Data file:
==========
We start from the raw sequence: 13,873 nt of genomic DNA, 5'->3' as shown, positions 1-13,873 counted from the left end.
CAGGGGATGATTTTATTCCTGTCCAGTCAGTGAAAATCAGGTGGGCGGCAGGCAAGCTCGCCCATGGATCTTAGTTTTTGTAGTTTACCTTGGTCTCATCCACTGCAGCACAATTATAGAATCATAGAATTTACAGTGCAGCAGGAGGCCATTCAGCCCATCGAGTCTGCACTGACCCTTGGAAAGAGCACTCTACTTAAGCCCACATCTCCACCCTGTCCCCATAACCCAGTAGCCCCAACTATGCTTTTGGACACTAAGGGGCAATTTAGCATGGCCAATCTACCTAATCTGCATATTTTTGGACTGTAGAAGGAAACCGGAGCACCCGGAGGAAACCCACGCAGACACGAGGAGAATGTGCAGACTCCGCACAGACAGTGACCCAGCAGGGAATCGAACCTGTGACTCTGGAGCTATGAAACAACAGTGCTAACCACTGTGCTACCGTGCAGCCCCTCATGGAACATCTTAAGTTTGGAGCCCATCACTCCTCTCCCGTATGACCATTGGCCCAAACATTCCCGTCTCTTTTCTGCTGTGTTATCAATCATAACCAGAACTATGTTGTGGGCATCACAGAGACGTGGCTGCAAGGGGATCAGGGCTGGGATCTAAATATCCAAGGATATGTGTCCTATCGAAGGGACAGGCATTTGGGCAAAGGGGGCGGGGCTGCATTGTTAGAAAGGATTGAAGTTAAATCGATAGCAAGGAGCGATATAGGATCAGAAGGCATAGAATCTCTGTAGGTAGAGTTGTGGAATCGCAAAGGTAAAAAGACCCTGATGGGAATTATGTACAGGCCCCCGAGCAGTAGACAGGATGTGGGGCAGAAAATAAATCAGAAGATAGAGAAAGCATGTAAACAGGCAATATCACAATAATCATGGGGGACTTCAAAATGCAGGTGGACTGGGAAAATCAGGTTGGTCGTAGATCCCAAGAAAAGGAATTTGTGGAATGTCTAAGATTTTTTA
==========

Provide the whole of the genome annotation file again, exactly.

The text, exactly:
We start from the raw sequence: 13,873 nt of genomic DNA, 5'->3' as shown, positions 1-13,873 counted from the left end.
CAGGGGATGATTTTATTCCTGTCCAGTCAGTGAAAATCAGGTGGGCGGCAGGCAAGCTCGCCCATGGATCTTAGTTTTTGTAGTTTACCTTGGTCTCATCCACTGCAGCACAATTATAGAATCATAGAATTTACAGTGCAGCAGGAGGCCATTCAGCCCATCGAGTCTGCACTGACCCTTGGAAAGAGCACTCTACTTAAGCCCACATCTCCACCCTGTCCCCATAACCCAGTAGCCCCAACTATGCTTTTGGACACTAAGGGGCAATTTAGCATGGCCAATCTACCTAATCTGCATATTTTTGGACTGTAGAAGGAAACCGGAGCACCCGGAGGAAACCCACGCAGACACGAGGAGAATGTGCAGACTCCGCACAGACAGTGACCCAGCAGGGAATCGAACCTGTGACTCTGGAGCTATGAAACAACAGTGCTAACCACTGTGCTACCGTGCAGCCCCTCATGGAACATCTTAAGTTTGGAGCCCATCACTCCTCTCCCGTATGACCATTGGCCCAAACATTCCCGTCTCTTTTCTGCTGTGTTATCAATCATAACCAGAACTATGTTGTGGGCATCACAGAGACGTGGCTGCAAGGGGATCAGGGCTGGGATCTAAATATCCAAGGATATGTGTCCTATCGAAGGGACAGGCATTTGGGCAAAGGGGGCGGGGCTGCATTGTTAGAAAGGATTGAAGTTAAATCGATAGCAAGGAGCGATATAGGATCAGAAGGCATAGAATCTCTGTAGGTAGAGTTGTGGAATCGCAAAGGTAAAAAGACCCTGATGGGAATTATGTACAGGCCCCCGAGCAGTAGACAGGATGTGGGGCAGAAAATAAATCAGAAGATAGAGAAAGCATGTAAACAGGCAATATCACAATAATCATGGGGGACTTCAAAATGCAGGTGGACTGGGAAAATCAGGTTGGTCGTAGATCCCAAGAAAAGGAATTTGTGGAATGTCTAAGATTTTTTA